Pellet fuel appliances are available as freestanding stoves or fireplace inserts. Freestanding units resemble conventional wood heaters in that they generally heat a single room well, but not adjacent rooms unless they have a fan to force the warm air into those other spaces. Pellet-fireplace inserts fit into existing fireplaces. Several companies now make pellet-fired furnaces and boilers for replacement of, or a supplement to, gas- or oil-fired furnaces and boilers in residential space heating systems.
All pellet fuel appliances have a fuel hopper to store the pellets until they are needed for burning. Most hoppers hold between 35 and 130 pounds (16 and 60 kilograms [kg]) of fuel, which will last a day or more under normal operating conditions. A feeder device, like a large screw, drops a few pellets at a time into the combustion chamber for burning. How quickly pellets are fed to the burner determines the heat output. The exhaust gases are vented by way of a small flue pipe that can be directed out a sidewall or upwards through the roof. More advanced models have a small computer and thermostat to govern the pellet feed rate.
Pellet appliances usually require refueling only once a day. However, because the fuel is compressed, the bagged pellets can be difficult to lift. Some models use bulk-filled storage systems and are fully automatic.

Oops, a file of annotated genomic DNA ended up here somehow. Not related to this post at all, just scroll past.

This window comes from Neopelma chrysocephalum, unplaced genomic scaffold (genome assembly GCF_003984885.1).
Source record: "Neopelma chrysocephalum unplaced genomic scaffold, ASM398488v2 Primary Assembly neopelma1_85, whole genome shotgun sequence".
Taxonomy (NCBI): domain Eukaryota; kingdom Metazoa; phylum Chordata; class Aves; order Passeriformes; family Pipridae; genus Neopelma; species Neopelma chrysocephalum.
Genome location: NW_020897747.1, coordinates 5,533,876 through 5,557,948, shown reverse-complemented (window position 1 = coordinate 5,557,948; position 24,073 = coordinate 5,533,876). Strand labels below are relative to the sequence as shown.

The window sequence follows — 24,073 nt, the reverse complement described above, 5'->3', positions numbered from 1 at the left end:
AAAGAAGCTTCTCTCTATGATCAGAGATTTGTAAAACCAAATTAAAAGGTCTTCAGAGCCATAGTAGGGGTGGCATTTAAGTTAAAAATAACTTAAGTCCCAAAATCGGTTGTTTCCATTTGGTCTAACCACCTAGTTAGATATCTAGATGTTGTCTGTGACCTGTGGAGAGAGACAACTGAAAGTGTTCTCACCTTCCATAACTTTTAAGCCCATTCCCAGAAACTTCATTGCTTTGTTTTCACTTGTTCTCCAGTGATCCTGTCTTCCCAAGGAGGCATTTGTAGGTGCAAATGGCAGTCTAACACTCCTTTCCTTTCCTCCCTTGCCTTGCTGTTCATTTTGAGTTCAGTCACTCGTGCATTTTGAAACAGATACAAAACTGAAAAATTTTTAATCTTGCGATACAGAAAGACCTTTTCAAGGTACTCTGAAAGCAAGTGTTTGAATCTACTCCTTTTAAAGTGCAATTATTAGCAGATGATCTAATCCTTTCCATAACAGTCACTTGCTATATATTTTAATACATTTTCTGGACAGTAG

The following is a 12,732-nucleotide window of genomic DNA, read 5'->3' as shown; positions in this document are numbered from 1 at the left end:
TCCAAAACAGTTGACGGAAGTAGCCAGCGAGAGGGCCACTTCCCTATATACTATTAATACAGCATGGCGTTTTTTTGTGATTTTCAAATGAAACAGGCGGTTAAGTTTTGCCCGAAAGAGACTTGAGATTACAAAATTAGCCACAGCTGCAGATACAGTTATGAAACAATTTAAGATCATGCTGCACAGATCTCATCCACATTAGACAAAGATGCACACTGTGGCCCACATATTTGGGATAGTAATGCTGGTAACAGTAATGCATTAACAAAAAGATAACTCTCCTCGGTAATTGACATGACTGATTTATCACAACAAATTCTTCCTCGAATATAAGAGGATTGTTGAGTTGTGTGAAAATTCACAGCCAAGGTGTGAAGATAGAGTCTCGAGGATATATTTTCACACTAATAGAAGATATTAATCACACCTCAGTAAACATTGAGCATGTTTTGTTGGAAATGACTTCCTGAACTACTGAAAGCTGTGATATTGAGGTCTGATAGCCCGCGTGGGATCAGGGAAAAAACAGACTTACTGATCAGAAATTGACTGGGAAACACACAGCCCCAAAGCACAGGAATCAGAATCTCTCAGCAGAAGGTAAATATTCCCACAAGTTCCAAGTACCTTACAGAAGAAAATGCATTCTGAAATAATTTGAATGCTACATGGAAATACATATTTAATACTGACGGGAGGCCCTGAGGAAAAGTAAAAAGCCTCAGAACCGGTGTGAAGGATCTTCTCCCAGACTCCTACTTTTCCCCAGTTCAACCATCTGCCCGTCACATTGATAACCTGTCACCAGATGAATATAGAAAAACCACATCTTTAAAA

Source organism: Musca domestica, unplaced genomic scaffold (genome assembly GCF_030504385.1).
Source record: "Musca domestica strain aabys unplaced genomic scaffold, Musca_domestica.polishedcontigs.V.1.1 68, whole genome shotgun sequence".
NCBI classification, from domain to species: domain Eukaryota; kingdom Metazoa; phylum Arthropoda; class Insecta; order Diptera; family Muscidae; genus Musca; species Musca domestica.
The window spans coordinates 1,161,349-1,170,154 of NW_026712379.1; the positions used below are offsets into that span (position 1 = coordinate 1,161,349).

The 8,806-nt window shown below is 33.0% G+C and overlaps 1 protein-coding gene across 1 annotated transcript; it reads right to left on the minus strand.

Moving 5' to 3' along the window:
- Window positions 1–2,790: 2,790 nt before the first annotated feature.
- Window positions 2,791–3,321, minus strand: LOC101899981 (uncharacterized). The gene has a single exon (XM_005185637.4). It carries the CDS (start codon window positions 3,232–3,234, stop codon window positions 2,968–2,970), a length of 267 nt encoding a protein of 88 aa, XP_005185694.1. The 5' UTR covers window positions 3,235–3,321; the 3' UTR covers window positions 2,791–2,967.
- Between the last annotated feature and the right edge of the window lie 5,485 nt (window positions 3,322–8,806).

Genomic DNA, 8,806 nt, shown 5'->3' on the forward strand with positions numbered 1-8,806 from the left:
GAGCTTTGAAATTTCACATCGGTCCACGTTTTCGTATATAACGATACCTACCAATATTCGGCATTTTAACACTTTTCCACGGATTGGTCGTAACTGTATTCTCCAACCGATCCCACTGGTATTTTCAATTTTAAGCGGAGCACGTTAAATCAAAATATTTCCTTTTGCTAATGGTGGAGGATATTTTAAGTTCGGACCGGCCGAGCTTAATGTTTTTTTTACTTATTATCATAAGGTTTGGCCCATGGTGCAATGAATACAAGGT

Most pellet appliance exteriors (except glass doors) stay relatively cool while operating, reducing the risk of accidental burns. Pellet stoves burn fuel so completely that very little creosote builds up in the flue, posing less of a fire hazard.
Unfortunately, pellet appliances are also more complex and have expensive components that can break down. Moreover, they need to be cleaned by the homeowner on a weekly basis and by a professional on an annual basis. They also require electricity to run fans, controls, and pellet feeders. Under normal usage, they consume about 100 kilowatt-hours (kWh) or about $9 worth of electricity per month. Unless the stove has a back-up power supply, the loss of electric power results in no heat and possibly some smoke in the house.
For pellet-fuel appliances, it is very important to follow the manufacturer's instructions for operation and maintenance. Inspect fans and motors regularly, and maintain them properly. Manufacturers advise removing unused pellets from the stove hopper and feed system at the end of the heating season. This reduces the chance of rusting, which can cause expensive damage to the appliance. It also minimizes difficulties in lighting the appliance at the start of the next heating season. Clean the flue vent on a regular basis to prevent soot buildup. 041b061a72